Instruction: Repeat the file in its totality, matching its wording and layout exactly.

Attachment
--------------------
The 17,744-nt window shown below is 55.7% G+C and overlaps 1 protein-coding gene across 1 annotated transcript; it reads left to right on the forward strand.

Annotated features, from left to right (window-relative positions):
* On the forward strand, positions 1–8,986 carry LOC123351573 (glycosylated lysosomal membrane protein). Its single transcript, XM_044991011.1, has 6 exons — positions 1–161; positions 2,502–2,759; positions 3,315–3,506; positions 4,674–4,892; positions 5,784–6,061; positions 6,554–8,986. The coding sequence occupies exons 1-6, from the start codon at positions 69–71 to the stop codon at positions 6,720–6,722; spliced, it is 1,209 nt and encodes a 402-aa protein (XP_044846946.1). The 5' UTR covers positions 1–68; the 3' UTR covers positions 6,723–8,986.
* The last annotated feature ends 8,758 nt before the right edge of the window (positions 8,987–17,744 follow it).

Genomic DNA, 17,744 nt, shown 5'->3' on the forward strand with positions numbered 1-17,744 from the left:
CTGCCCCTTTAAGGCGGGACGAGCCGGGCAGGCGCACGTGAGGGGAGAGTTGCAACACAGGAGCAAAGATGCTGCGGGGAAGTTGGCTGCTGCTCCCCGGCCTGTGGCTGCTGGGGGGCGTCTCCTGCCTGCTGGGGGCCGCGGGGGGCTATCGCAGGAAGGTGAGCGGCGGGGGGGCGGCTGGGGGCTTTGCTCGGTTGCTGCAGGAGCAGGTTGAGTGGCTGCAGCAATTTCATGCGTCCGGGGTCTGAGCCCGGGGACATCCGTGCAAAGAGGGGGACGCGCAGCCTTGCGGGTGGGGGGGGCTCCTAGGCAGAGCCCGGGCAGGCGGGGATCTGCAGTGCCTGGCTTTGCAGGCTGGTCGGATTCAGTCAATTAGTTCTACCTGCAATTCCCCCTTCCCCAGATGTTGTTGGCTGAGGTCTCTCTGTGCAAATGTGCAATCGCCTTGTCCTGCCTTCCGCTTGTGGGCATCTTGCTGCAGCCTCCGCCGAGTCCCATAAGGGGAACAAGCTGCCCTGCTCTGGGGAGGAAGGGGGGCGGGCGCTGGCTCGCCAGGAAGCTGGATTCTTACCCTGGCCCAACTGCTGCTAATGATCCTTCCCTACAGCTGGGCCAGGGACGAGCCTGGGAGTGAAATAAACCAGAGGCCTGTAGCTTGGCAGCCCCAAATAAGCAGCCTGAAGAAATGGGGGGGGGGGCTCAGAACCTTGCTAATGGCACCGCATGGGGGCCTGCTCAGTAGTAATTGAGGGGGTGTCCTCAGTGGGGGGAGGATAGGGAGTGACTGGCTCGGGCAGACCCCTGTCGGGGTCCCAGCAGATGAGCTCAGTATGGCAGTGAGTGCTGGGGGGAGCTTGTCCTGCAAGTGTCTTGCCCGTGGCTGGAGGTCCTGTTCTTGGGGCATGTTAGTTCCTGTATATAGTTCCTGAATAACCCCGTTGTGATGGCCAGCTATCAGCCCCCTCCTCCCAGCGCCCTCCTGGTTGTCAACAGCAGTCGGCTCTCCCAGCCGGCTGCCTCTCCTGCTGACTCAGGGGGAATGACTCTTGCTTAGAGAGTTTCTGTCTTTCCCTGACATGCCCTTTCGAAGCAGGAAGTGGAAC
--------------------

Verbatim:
The 17,744-nt window shown below is 55.7% G+C and overlaps 1 protein-coding gene across 1 annotated transcript; it reads left to right on the forward strand.

Annotated features, from left to right (window-relative positions):
* On the forward strand, positions 1–8,986 carry LOC123351573 (glycosylated lysosomal membrane protein). Its single transcript, XM_044991011.1, has 6 exons — positions 1–161; positions 2,502–2,759; positions 3,315–3,506; positions 4,674–4,892; positions 5,784–6,061; positions 6,554–8,986. The coding sequence occupies exons 1-6, from the start codon at positions 69–71 to the stop codon at positions 6,720–6,722; spliced, it is 1,209 nt and encodes a 402-aa protein (XP_044846946.1). The 5' UTR covers positions 1–68; the 3' UTR covers positions 6,723–8,986.
* The last annotated feature ends 8,758 nt before the right edge of the window (positions 8,987–17,744 follow it).

Genomic DNA, 17,744 nt, shown 5'->3' on the forward strand with positions numbered 1-17,744 from the left:
CTGCCCCTTTAAGGCGGGACGAGCCGGGCAGGCGCACGTGAGGGGAGAGTTGCAACACAGGAGCAAAGATGCTGCGGGGAAGTTGGCTGCTGCTCCCCGGCCTGTGGCTGCTGGGGGGCGTCTCCTGCCTGCTGGGGGCCGCGGGGGGCTATCGCAGGAAGGTGAGCGGCGGGGGGGCGGCTGGGGGCTTTGCTCGGTTGCTGCAGGAGCAGGTTGAGTGGCTGCAGCAATTTCATGCGTCCGGGGTCTGAGCCCGGGGACATCCGTGCAAAGAGGGGGACGCGCAGCCTTGCGGGTGGGGGGGGCTCCTAGGCAGAGCCCGGGCAGGCGGGGATCTGCAGTGCCTGGCTTTGCAGGCTGGTCGGATTCAGTCAATTAGTTCTACCTGCAATTCCCCCTTCCCCAGATGTTGTTGGCTGAGGTCTCTCTGTGCAAATGTGCAATCGCCTTGTCCTGCCTTCCGCTTGTGGGCATCTTGCTGCAGCCTCCGCCGAGTCCCATAAGGGGAACAAGCTGCCCTGCTCTGGGGAGGAAGGGGGGCGGGCGCTGGCTCGCCAGGAAGCTGGATTCTTACCCTGGCCCAACTGCTGCTAATGATCCTTCCCTACAGCTGGGCCAGGGACGAGCCTGGGAGTGAAATAAACCAGAGGCCTGTAGCTTGGCAGCCCCAAATAAGCAGCCTGAAGAAATGGGGGGGGGGGCTCAGAACCTTGCTAATGGCACCGCATGGGGGCCTGCTCAGTAGTAATTGAGGGGGTGTCCTCAGTGGGGGGAGGATAGGGAGTGACTGGCTCGGGCAGACCCCTGTCGGGGTCCCAGCAGATGAGCTCAGTATGGCAGTGAGTGCTGGGGGGAGCTTGTCCTGCAAGTGTCTTGCCCGTGGCTGGAGGTCCTGTTCTTGGGGCATGTTAGTTCCTGTATATAGTTCCTGAATAACCCCGTTGTGATGGCCAGCTATCAGCCCCCTCCTCCCAGCGCCCTCCTGGTTGTCAACAGCAGTCGGCTCTCCCAGCCGGCTGCCTCTCCTGCTGACTCAGGGGGAATGACTCTTGCTTAGAGAGTTTCTGTCTTTCCCTGACATGCCCTTTCGAAGCAGGAAGTGGAAC